Fun in Portland Oregon

Our trip to Oregon/Washington for the Blooms to Brews Marathon was rather short. We flew in Friday night with enough time to catch dinner and a few drinks with Lee and Laura (they arrived hours earlier from San Diego).  We flanked the pre-race night with hotel stays at the boutique chain McMenamin’s.  We discovered this chain in 2012 when we spent a night in downtown Bend, OR at the St. Francis School.  McMenamin’s buys old buildings and repurpose them into hotels with breweries, soaking pools, concert halls, bars, wineries, and other fun things.  

Our Friday night was spent at The Kennedy School - an elementary school opened in 1915 that is now on the National Register of Historic Places.  Every corner of the property is decorated with paintings, concert posters, or other hand-painted touches.  Our room was named for the book Ireland and featured artwork relevant to the story.  The Courtyard Restaurant had to have had over 100 unique light fixtures.   We dined in the school’s Boiler Room which is now the pool hall/game room for the hotel.  We had a hard time picking another bar to drink at:  Cypress featured turntable reggae and rum, Detention played jazz, and Honor played opera.   We chose to have a drink at Honor because the bartender was lonely.   He gave us some insights on activities for our next day (none of which we ended up doing). 

The next morning we mulled over our plans at breakfast.  The waterfalls were too far out of the way of our final destination of Woodland, WA.  It was overcast, so the view of Mt. St. Helen may be limited from its visitor center.  We decided to do some things in Portland but did not know anything about the Portland sites.  The ladies at the next table heard our conversation and ended up giving us two free passes to the Portland Japanese Garden.  Why not?

The gardens were built into a hill overlooking the city. The $15 adult price gained us access to walk the grounds, see special displays (bonsai tree competition), buy gifts / snacks, or listen to the stringed instrument presentation.   We spent our time following the trails and taking pictures.    The weather was cooperating by not raining and giving us some sun for a few minutes.   We spent about 90 minutes walking the grounds.

How did we follow-up the Japanese Garden?  By taking a trip to the Chinese Garden.  The Lan Su Garden was in an up-and-coming area of town. That’s being kind.  There were several nice businesses near the garden, but the area was generally sketchy.   Lan Su is a walled-in oasis in the middle of some run-down areas.   For $10 each we could tour the gardens and dine in the restaurant.  We arrived in time to take a 30 minute (included in price) guided tour of the garden.   Our guide explained how all the components balanced each other and the significance of certain structural elements.  The tour was worth it.   It was amazing how much they squeezed into 2 acres.

For lunch we headed to the Pearl District (hip, clean, higher end than our last location) for lunch at a brewery.  Thankfully two of our favorites were across the street from each other.  Ten Barrel had a 35 minute wait for a table, and Rogue had no wait.  Rogue for the win!  Food was great and there were a number of beers available on tap.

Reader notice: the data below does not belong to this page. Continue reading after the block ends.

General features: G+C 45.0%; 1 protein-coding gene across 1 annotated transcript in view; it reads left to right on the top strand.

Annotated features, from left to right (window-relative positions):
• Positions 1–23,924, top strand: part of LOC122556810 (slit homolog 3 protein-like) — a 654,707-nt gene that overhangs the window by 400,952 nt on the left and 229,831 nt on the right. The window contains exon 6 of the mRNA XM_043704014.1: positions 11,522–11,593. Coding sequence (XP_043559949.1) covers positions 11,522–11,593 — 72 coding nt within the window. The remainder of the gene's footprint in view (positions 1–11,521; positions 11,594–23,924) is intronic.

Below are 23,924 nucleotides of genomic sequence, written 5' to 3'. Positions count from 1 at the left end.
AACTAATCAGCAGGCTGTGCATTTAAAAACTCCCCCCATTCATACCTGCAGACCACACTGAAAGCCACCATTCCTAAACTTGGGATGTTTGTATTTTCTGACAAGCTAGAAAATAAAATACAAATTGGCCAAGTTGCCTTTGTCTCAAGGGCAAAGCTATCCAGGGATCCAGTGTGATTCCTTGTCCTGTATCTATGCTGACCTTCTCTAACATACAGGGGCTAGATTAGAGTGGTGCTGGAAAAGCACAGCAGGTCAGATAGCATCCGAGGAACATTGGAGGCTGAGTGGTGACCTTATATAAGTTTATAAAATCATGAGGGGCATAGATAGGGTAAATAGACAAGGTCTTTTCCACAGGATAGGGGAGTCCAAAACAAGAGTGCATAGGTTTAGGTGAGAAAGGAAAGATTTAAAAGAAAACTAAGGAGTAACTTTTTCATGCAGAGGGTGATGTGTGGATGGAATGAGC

Before heading out of town for Woodland, WA we stopped at the city’s second Voodoo Doughnuts location.  Our wait here was only ten minutes - much shorter than the line we saw downtown. The people at Voodoo may have been the ones who started the gourmet doughnut craze. We picked up a dozen to eat over the next two days.


After the marathon we headed back to Oregon for a fun afternoon at McMenamins Edgefield.  Located east of Portland Airport the large property was once the county poor farm.  Hotel rooms were created in the main dormitory and the infirmary.  Our room was large, but some of the furnishings were really old and worn, plus we were next to the common bathroom for those choosing rooms without baths.   We heard the clicking of the lock all night.

We spent the day bar hopping the property.  We ate lunch in the old Power House, had cocktails in the stables-turned-distillery, drank wine made on property in the cellar while listening to live music, and had dinner at the main bar.  We enjoyed exploring the gardens and would have considered a round of pitch and putt if it wasn’t raining.   Another unique aspect of the property was the in-house glass blowing studio.  If we wanted to see a movie the theatre was showing the new Avengers movie released that weekend.   Edgefield was the kind of place you’d check into for the weekend to just relax and explore all the property had to offer.   We liked it enough to consider a return trip back to do just that, or use it as a stop-over for a return trip to Bend.

While Portland isn't famous for sites we found there were plenty of things to see and the best source for options came from talking to the locals.  Servers, housekeepers, bartenders were all very helpful and wanted to be sure we saw some of the best their city had to offer.